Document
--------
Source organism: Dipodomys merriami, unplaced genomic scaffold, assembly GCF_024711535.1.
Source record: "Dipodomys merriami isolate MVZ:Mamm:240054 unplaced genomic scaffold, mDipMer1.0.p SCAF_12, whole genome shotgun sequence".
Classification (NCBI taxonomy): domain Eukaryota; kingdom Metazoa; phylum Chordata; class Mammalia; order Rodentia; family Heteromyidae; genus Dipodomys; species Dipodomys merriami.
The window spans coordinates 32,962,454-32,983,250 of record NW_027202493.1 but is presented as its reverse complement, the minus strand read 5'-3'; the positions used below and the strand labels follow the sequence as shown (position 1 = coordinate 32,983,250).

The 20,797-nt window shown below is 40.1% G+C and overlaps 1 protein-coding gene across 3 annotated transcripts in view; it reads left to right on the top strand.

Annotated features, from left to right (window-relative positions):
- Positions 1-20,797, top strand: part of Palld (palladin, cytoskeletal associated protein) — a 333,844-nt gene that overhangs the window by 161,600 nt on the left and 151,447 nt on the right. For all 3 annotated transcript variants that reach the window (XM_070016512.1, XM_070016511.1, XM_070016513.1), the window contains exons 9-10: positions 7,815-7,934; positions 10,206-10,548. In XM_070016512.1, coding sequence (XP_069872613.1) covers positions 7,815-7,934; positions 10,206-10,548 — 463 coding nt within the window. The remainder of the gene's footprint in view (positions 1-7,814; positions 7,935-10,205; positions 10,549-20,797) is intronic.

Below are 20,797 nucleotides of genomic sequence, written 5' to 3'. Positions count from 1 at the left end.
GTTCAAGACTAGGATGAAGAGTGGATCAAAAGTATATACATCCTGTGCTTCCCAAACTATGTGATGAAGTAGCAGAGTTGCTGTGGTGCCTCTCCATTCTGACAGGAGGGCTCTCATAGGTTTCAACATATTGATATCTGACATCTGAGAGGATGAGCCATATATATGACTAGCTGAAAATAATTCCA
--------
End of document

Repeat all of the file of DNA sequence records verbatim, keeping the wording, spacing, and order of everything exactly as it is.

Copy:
Source organism: Dipodomys merriami, unplaced genomic scaffold, assembly GCF_024711535.1.
Source record: "Dipodomys merriami isolate MVZ:Mamm:240054 unplaced genomic scaffold, mDipMer1.0.p SCAF_12, whole genome shotgun sequence".
Classification (NCBI taxonomy): domain Eukaryota; kingdom Metazoa; phylum Chordata; class Mammalia; order Rodentia; family Heteromyidae; genus Dipodomys; species Dipodomys merriami.
The window spans coordinates 32,962,454-32,983,250 of record NW_027202493.1 but is presented as its reverse complement, the minus strand read 5'-3'; the positions used below and the strand labels follow the sequence as shown (position 1 = coordinate 32,983,250).

The 20,797-nt window shown below is 40.1% G+C and overlaps 1 protein-coding gene across 3 annotated transcripts in view; it reads left to right on the top strand.

Annotated features, from left to right (window-relative positions):
- Positions 1-20,797, top strand: part of Palld (palladin, cytoskeletal associated protein) — a 333,844-nt gene that overhangs the window by 161,600 nt on the left and 151,447 nt on the right. For all 3 annotated transcript variants that reach the window (XM_070016512.1, XM_070016511.1, XM_070016513.1), the window contains exons 9-10: positions 7,815-7,934; positions 10,206-10,548. In XM_070016512.1, coding sequence (XP_069872613.1) covers positions 7,815-7,934; positions 10,206-10,548 — 463 coding nt within the window. The remainder of the gene's footprint in view (positions 1-7,814; positions 7,935-10,205; positions 10,549-20,797) is intronic.

Below are 20,797 nucleotides of genomic sequence, written 5' to 3'. Positions count from 1 at the left end.
GTTCAAGACTAGGATGAAGAGTGGATCAAAAGTATATACATCCTGTGCTTCCCAAACTATGTGATGAAGTAGCAGAGTTGCTGTGGTGCCTCTCCATTCTGACAGGAGGGCTCTCATAGGTTTCAACATATTGATATCTGACATCTGAGAGGATGAGCCATATATATGACTAGCTGAAAATAATTCCA